Two of six Collins Aerospace business units are based in Cedar Rapids. Mr. Jasper leads Mission Systems, which primarily designs and manufactures military products such as radios, GPS, and training and simulation systems. Steve Timm leads Avionics, which manufactures electronics used for aircraft flight decks, cabin systems, sensors and fire suppression systems.

Across Iowa, Collins Aerospace has an annual economic impact of $3.2 billion and spends $175 million with about 600 suppliers, Mr. Jasper said. About 10,500 of the company's 70,000 employees are based in Iowa, Mr. Jasper said, including 9,000 located in the Corridor.
Diversity Straight Up hosts Sarika Bhakta and Anthony Arrington. PHOTO BEN HIGH 
It turns out that diversity can be, well, stereotyped.
It's often defined as having to do only with race, ethnicity and gender - especially in today's society, where political events seem to be feeding a fire of racial and gender conflict.
But true diversity is about so much more, say Sarika Bhakta and Anthony Arrington, the hosts of a new podcast called Diversity Straight Up, launching this week from the Corridor Business Journal.
Diversity encompasses disabilities, interests, religion, our management styles, our life experiences, mental health, and even "privilege," Mr. Arrington says, referring to a word meant to capture the practical reality that white men have historically received built-in advantages of which they may not even be aware.
Considering all the ways diversity can be defined, an exponentially larger number of methods exist for modern-day companies to foster it and celebrate it. Ms. Bhakta and Mr. Arrington, both longtime experts in the fields of diversity and business consulting, hope to illuminate listeners on how executives at leading companies are making our differences part of their corporate approach, through honest, authentic conversations.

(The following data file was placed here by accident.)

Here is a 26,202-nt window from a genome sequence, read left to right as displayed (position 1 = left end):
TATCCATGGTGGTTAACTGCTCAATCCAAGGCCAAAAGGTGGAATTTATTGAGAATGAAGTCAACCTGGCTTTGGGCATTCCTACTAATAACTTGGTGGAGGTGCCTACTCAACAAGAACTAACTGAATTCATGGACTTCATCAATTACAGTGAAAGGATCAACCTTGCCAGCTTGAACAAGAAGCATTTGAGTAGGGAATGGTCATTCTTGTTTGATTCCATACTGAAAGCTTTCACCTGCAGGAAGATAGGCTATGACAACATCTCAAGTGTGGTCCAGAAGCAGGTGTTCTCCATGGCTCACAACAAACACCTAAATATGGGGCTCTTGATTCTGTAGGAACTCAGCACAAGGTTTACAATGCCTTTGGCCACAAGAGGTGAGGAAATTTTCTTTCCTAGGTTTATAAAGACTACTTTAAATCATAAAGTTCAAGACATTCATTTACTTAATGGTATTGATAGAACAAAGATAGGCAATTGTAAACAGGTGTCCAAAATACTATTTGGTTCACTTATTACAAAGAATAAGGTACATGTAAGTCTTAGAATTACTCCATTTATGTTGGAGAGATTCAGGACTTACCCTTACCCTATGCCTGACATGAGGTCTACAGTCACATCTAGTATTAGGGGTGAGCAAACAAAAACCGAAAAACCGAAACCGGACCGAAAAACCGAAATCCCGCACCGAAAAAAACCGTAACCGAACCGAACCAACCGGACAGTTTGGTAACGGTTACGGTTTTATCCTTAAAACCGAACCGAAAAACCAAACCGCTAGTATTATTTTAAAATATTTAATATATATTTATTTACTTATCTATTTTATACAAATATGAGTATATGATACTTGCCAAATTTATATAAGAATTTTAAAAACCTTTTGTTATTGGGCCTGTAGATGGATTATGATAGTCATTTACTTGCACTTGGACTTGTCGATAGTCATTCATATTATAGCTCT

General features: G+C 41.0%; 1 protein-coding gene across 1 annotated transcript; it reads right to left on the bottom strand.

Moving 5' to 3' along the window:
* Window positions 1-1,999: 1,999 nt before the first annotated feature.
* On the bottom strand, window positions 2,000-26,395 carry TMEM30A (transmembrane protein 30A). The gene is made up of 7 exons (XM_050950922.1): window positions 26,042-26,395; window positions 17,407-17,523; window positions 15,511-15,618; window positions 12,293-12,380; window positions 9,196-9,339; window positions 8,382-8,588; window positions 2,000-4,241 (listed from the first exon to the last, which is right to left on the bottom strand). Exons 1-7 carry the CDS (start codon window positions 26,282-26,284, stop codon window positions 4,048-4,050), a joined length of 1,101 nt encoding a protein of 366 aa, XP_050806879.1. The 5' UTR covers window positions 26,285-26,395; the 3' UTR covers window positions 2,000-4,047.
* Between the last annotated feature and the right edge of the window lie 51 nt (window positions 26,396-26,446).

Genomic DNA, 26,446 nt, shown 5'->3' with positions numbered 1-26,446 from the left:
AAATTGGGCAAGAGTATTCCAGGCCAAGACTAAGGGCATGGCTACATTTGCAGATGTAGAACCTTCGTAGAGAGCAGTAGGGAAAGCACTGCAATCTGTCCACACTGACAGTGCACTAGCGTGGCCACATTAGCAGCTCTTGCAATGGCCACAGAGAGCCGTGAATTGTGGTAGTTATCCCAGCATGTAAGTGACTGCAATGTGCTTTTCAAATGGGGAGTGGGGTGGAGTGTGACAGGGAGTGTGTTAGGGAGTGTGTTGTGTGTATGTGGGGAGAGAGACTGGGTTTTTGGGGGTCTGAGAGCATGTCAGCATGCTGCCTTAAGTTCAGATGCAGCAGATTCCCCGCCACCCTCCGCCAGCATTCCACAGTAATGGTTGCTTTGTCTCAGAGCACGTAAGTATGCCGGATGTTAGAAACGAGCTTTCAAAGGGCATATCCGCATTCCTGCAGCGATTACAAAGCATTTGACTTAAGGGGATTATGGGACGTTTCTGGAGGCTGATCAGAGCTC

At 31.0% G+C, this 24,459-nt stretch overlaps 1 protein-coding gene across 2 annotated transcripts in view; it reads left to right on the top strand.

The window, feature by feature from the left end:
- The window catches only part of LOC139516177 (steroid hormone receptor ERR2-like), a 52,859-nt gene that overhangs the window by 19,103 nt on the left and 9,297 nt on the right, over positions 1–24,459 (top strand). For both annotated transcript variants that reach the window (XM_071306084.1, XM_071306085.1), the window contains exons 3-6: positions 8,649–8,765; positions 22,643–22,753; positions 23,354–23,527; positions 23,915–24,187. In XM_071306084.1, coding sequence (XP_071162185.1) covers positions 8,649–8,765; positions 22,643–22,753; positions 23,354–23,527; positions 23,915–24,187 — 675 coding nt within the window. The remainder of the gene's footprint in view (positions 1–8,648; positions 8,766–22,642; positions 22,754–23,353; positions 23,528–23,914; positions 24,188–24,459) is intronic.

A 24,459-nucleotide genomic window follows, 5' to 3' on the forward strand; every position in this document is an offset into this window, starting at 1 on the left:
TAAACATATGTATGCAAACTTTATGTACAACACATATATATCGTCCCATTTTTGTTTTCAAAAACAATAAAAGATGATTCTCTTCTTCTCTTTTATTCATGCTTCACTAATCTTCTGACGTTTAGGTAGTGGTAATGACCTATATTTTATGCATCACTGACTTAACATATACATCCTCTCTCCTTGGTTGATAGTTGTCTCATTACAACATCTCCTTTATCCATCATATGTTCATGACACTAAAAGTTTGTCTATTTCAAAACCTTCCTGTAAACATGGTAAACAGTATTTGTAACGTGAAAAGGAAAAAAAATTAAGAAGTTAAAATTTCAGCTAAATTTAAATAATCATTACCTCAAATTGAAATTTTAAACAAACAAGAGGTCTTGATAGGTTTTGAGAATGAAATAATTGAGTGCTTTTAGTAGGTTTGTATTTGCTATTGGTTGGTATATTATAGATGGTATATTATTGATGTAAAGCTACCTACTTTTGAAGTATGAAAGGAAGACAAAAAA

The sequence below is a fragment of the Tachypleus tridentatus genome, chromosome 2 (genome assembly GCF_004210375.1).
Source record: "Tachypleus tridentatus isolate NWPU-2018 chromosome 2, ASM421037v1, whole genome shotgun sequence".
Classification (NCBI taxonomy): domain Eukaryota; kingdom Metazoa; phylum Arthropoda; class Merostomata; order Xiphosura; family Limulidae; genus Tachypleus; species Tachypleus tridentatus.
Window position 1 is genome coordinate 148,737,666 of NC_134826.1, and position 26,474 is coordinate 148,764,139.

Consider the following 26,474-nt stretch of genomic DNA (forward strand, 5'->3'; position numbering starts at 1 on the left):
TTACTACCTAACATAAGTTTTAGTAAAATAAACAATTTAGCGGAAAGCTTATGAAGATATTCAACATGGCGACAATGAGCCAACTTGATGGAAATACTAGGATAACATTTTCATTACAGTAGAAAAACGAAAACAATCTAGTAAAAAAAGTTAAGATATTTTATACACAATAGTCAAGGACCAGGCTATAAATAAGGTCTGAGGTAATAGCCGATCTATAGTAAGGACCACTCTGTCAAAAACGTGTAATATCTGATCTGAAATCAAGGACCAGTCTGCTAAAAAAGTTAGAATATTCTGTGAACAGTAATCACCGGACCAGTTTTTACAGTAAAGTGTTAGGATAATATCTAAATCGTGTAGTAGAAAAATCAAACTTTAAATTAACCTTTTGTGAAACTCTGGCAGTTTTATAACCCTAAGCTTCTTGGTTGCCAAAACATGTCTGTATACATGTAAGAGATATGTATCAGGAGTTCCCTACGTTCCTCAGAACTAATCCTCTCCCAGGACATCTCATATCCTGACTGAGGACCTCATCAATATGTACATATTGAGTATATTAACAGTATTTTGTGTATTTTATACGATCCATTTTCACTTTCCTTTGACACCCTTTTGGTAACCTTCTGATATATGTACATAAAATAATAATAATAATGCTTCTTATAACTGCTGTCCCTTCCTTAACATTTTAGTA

"We need to broaden our horizon of what diversity looks like," said Ms. Bhakta, who first approached the CBJ about the show concept. "We're all about being able to unpackage terminology. And 'diversity' doesn't always resonate with everyone. We need to go beyond, to what diversity means. Diversity really means 'differences.'"
"The problem is, the pendulum has focused so much on race and gender, it has put the word of 'diversity' in defensive mode for the 55-year-old white male ... We want to unpack the terminology so that everyone in a company understands, they are all diverse."
Read this full profile at corridorbusiness.com, and look for the pilot episode of Diversity Straight Up this Friday at corridorbusiness.com and your favorite podcast apps.
College juniors and seniors will have a new opportunity to explore Cedar Rapids' culture, amenities and quality of life thanks to a new program offered by the Cedar Rapids Metro Economic Alliance. 
The program, called CR City Tour, will show students the entertainment venues, public art, restaurant scene and more available in the city. They will also view a variety of core district housing options, recreational attractions and hear from other young professionals about their experiences in Cedar Rapids.